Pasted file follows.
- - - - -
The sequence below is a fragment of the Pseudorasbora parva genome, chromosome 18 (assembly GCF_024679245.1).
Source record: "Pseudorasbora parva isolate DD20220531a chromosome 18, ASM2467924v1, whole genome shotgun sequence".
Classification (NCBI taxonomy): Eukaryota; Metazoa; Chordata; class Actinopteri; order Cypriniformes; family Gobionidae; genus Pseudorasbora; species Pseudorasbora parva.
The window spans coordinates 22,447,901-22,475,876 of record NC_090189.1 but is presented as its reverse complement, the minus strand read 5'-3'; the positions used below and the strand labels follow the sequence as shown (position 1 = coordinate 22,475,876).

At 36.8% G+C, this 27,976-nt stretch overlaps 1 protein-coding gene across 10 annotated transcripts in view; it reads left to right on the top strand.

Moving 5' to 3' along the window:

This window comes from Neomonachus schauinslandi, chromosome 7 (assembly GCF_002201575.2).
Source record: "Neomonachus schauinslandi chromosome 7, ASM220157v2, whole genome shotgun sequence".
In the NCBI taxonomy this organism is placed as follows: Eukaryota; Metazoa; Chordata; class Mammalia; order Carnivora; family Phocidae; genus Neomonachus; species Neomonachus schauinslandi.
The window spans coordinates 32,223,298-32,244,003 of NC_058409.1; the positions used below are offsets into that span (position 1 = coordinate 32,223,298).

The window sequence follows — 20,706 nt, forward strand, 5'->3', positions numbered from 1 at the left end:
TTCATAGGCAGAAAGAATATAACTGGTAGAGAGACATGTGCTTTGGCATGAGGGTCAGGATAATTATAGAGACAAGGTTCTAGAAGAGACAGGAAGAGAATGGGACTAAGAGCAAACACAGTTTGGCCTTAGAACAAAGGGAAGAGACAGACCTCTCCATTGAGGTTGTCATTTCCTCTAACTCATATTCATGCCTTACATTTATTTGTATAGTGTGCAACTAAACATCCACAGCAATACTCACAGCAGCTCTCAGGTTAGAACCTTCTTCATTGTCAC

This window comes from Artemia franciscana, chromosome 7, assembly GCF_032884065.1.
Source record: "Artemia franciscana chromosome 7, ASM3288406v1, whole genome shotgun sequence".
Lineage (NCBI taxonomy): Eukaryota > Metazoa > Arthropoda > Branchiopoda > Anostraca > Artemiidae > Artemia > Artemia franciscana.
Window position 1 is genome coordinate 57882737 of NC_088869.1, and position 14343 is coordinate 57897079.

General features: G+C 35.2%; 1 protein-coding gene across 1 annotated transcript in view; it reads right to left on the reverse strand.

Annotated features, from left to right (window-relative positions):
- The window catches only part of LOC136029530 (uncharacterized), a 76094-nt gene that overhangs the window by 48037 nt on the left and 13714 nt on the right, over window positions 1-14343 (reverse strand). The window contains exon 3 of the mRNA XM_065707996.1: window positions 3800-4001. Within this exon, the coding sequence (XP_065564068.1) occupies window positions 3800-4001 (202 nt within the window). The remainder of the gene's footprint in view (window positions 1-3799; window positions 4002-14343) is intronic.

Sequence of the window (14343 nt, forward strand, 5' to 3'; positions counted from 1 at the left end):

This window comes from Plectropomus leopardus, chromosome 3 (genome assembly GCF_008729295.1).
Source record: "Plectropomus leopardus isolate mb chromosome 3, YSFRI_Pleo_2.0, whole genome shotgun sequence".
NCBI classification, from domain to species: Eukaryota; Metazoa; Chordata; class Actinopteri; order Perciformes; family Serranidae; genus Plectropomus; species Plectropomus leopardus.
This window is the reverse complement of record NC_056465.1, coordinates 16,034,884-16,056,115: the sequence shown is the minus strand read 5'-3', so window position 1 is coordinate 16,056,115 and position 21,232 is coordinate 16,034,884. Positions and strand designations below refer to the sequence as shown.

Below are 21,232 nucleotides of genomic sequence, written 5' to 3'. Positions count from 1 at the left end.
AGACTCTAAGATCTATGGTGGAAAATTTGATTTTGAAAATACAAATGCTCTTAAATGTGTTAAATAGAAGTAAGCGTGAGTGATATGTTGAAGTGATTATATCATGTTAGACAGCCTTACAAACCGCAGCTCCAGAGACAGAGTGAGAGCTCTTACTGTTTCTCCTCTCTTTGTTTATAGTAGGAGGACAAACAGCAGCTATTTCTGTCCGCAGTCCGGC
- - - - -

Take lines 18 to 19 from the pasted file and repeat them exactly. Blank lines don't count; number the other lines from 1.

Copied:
Annotated features, from left to right (window-relative positions):
- The window catches only part of LOC136029530 (uncharacterized), a 76094-nt gene that overhangs the window by 48037 nt on the left and 13714 nt on the right, over window positions 1-14343 (reverse strand). The window contains exon 3 of the mRNA XM_065707996.1: window positions 3800-4001. Within this exon, the coding sequence (XP_065564068.1) occupies window positions 3800-4001 (202 nt within the window). The remainder of the gene's footprint in view (window positions 1-3799; window positions 4002-14343) is intronic.